Emerging Tech

Black holes devour nearby stars and spew brilliant X-rays during outburst phase

Physicists have investigated an explosion of X-ray light originating from a black hole in an outburst phase. The data suggests during an outburst, black holes consume huge amounts of stellar material and shrink in size by a factor of ten.
Smart Home

Array by Hampton brought locks and security lighting to CES 2019

Lock and lighting company Hampton is at CES 2019 with a new line of smart home products. Called Array by Hampton, the lineup includes internet-connected locks, lights, and an app to control them.
Smart Home

Leviton’s smart home line shines with Alexa-powered smart switch and lights

Leviton is at CES 2019 and showing off a lot of new, connected lighting options including a dimmer switch that has Alexa built right into it and Wi-Fi connected outlets that make it easy to take control of your devices.
Gaming

The Elgato Key Light gets streamers’ good sides at CES 2019

Elgato announced the Elgato Key Light, a light that can clamp onto nearly any desk and provide streaming with professional-quality lighting, complete with the ability to adjust it on the fly from a PC or Mac.
Photography

Olympus’ latest teaser shares glimpse of new OM-D camera geared toward sports

Is Olympus about to release a new mirrorless camera geared toward sports photographers? The latest teaser offers a glimpse of an upcoming OM-D camera set to launch on January 24, and by the looks of the teasers, it's geared toward sports.
Photography

Lexar’s latest SDXC card keeps you shooting with 1 TB of storage

Shoot large files at high capacity? Lexar's latest SDXC memory card will fit a terabyte of storage inside your camera. The Lexar SD card is part of the company's Professional 633x series. That higher capacity will come at a cost, however.
Emerging Tech

Awesome Tech You Can’t Buy Yet: heat-powered watches, phone cases with reflexes

Check out our roundup of the best new crowdfunding projects and product announcements that hit the web this week. You may not be able to buy this stuff yet, but it sure is fun to gawk!
Photography

See ya, CFast: 1TB CFexpress card transfers photos at 1,400MB per second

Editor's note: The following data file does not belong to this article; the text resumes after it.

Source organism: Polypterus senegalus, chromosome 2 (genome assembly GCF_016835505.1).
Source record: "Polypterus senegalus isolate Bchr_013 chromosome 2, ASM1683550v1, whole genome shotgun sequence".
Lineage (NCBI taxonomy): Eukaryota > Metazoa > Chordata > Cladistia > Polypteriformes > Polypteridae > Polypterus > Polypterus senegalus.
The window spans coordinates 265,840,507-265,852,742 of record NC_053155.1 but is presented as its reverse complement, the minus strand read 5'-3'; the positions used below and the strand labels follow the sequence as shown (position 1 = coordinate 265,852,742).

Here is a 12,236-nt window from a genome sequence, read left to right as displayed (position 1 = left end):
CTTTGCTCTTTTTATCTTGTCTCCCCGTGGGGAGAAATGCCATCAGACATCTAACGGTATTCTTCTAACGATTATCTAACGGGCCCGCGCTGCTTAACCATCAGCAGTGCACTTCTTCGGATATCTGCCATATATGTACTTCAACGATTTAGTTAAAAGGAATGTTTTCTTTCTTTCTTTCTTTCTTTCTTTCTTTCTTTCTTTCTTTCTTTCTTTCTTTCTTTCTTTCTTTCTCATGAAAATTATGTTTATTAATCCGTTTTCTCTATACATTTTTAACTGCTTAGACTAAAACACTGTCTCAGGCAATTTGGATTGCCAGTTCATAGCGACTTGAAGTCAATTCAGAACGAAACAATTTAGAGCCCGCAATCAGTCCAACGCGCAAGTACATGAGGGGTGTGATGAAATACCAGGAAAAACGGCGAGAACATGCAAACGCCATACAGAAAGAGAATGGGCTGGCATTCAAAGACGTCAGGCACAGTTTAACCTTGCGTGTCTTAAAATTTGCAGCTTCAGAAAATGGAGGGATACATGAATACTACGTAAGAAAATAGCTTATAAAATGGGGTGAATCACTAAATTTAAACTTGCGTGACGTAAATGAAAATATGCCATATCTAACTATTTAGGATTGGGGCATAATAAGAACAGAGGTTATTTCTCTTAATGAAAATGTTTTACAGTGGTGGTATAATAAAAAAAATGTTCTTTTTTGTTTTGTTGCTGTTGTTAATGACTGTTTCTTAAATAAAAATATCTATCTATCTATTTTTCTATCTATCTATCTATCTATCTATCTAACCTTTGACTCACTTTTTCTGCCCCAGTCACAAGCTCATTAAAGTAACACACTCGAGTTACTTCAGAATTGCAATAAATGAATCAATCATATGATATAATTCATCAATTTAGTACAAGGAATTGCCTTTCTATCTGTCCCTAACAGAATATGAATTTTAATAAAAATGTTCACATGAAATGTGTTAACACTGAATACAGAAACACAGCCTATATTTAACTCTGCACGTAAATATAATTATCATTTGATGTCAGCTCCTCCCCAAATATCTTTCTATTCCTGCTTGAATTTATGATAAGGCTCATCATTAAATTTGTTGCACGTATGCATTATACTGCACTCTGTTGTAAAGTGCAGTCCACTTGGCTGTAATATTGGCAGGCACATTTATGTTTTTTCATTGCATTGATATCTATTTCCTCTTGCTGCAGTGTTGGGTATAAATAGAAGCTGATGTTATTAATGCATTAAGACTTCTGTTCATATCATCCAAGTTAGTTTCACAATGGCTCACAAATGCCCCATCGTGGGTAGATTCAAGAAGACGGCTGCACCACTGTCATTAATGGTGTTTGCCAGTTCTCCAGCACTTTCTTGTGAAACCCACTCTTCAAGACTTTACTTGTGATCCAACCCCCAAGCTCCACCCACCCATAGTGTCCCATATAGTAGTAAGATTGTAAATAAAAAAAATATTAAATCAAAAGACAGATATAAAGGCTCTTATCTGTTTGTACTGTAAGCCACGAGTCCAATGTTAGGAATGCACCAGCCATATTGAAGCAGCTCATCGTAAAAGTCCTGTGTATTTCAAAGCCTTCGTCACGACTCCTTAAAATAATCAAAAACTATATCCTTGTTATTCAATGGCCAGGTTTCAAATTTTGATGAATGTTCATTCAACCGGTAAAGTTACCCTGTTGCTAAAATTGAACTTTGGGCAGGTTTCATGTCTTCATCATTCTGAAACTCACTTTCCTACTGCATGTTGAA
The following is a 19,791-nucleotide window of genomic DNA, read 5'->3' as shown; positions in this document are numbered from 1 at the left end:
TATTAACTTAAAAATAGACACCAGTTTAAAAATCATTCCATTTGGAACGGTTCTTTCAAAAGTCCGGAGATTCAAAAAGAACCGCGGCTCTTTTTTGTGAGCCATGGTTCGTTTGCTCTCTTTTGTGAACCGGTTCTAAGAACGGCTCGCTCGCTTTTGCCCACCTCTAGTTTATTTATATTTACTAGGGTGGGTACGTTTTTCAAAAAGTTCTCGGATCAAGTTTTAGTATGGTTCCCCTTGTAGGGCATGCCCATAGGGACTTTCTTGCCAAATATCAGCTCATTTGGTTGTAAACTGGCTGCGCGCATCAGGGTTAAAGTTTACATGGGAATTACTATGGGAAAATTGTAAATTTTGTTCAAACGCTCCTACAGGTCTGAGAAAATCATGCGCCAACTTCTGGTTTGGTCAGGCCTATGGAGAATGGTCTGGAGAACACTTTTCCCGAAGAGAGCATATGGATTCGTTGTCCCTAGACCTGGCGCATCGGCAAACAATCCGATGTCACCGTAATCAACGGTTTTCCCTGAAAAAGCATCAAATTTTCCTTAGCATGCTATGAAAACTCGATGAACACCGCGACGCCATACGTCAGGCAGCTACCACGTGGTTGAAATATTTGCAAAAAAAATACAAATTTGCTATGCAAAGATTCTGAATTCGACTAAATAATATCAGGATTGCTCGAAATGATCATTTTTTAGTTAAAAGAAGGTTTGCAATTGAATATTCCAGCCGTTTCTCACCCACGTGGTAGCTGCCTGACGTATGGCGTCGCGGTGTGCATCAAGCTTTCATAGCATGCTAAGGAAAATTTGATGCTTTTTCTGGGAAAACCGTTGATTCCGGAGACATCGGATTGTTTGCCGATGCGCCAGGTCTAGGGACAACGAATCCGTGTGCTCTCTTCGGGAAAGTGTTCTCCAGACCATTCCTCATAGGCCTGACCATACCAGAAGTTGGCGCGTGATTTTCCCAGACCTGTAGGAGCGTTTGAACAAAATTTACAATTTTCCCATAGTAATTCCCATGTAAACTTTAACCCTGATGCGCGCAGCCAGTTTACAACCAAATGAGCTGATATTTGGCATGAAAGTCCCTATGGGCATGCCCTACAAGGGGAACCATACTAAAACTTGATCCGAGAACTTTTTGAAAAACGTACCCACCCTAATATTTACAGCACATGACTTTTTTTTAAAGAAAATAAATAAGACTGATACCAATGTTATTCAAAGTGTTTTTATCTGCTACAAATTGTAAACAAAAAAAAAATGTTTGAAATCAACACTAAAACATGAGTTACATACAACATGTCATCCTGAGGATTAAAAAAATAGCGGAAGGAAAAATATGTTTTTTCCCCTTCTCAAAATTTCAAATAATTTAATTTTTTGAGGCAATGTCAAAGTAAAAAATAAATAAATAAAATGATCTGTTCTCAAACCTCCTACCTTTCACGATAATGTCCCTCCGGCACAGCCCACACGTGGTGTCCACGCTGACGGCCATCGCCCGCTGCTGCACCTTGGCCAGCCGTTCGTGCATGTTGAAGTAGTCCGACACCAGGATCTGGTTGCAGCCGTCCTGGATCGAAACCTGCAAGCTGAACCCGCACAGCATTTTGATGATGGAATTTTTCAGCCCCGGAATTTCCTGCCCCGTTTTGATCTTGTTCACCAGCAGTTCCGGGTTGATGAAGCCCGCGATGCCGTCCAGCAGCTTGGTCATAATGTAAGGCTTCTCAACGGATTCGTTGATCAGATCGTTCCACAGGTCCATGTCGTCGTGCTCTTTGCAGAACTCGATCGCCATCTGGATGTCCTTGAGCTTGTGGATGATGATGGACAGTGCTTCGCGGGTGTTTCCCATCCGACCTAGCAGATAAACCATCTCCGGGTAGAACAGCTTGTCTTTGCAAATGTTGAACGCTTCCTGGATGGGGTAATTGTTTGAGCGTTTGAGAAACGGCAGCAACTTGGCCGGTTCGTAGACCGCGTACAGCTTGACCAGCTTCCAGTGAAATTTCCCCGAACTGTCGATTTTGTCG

The latest trend in professional removable storage media is fast approaching. At CES 2019, ProgradeDigital revealed its first CFexpress card, featuring a 1-terabyte capacity and bewildering 1,400 megabyte-per-second transfer rate.
Photography

From 11K to just OK: The biggest photo gear announcements at CES 2019

From 11K cameras to 1 TB media cards, CES 2019 brought a peek at new gear for photographers and videographers. But what photography gear grabbed our attention the most? Here are the biggest photo gear announcements from CES 2019.
Photography

What to look for and what to avoid when buying a camera

Looking to buy a new camera? Our comprehensive camera guide for 2016 has answers to any camera or photography questions you might ask, whether in regards to pricing, image quality, or weatherproofing.
Social Media

No yolk! A photo of an egg has become the most-liked post on Instagram

Until this weekend, the most-liked post on Instagram was of Kylie Jenner's baby daughter, which has around 18 million likes. It's now been knocked off the top spot not by a stunning sunset or even a cute cat, but by an egg.
Photography

Going somewhere? Capture more than your phone can with the best travel cams

Hitting the road or doing some globetrotting this year? Bring along the right camera to capture those once-in-a-lifetime vacation memories. Here's a list of some of our current favorites.
Photography

From 4K powerhouses to tiny action cams, here are the best video cameras

Although not as popular as they once were, dedicated video cameras still have their benefits. From travel vlogging to home movies to recording your kid's little league game, here are the best video cameras you can buy right now.